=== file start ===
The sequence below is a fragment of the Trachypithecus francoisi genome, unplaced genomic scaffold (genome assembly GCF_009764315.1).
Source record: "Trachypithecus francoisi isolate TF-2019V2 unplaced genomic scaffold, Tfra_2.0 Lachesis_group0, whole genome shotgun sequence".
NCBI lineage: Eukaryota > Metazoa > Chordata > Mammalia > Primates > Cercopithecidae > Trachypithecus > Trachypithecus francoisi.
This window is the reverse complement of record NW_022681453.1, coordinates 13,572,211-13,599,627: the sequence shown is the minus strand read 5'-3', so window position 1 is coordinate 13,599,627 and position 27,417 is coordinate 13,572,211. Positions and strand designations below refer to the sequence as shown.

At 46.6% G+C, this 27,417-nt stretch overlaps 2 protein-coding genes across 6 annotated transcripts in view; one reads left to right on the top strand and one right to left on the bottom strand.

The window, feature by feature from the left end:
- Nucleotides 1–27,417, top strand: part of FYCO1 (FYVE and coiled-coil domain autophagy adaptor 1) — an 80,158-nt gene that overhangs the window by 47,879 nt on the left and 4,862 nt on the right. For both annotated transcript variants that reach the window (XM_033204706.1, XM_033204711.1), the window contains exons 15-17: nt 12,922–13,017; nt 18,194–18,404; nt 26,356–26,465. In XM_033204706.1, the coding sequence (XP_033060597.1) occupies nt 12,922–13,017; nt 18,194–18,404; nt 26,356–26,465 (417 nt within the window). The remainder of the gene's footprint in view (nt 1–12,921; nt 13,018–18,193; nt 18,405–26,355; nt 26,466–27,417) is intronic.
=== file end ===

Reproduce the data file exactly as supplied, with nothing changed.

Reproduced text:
The sequence below is a fragment of the Trachypithecus francoisi genome, unplaced genomic scaffold (genome assembly GCF_009764315.1).
Source record: "Trachypithecus francoisi isolate TF-2019V2 unplaced genomic scaffold, Tfra_2.0 Lachesis_group0, whole genome shotgun sequence".
NCBI lineage: Eukaryota > Metazoa > Chordata > Mammalia > Primates > Cercopithecidae > Trachypithecus > Trachypithecus francoisi.
This window is the reverse complement of record NW_022681453.1, coordinates 13,572,211-13,599,627: the sequence shown is the minus strand read 5'-3', so window position 1 is coordinate 13,599,627 and position 27,417 is coordinate 13,572,211. Positions and strand designations below refer to the sequence as shown.

At 46.6% G+C, this 27,417-nt stretch overlaps 2 protein-coding genes across 6 annotated transcripts in view; one reads left to right on the top strand and one right to left on the bottom strand.

The window, feature by feature from the left end:
- Nucleotides 1–27,417, top strand: part of FYCO1 (FYVE and coiled-coil domain autophagy adaptor 1) — an 80,158-nt gene that overhangs the window by 47,879 nt on the left and 4,862 nt on the right. For both annotated transcript variants that reach the window (XM_033204706.1, XM_033204711.1), the window contains exons 15-17: nt 12,922–13,017; nt 18,194–18,404; nt 26,356–26,465. In XM_033204706.1, the coding sequence (XP_033060597.1) occupies nt 12,922–13,017; nt 18,194–18,404; nt 26,356–26,465 (417 nt within the window). The remainder of the gene's footprint in view (nt 1–12,921; nt 13,018–18,193; nt 18,405–26,355; nt 26,466–27,417) is intronic.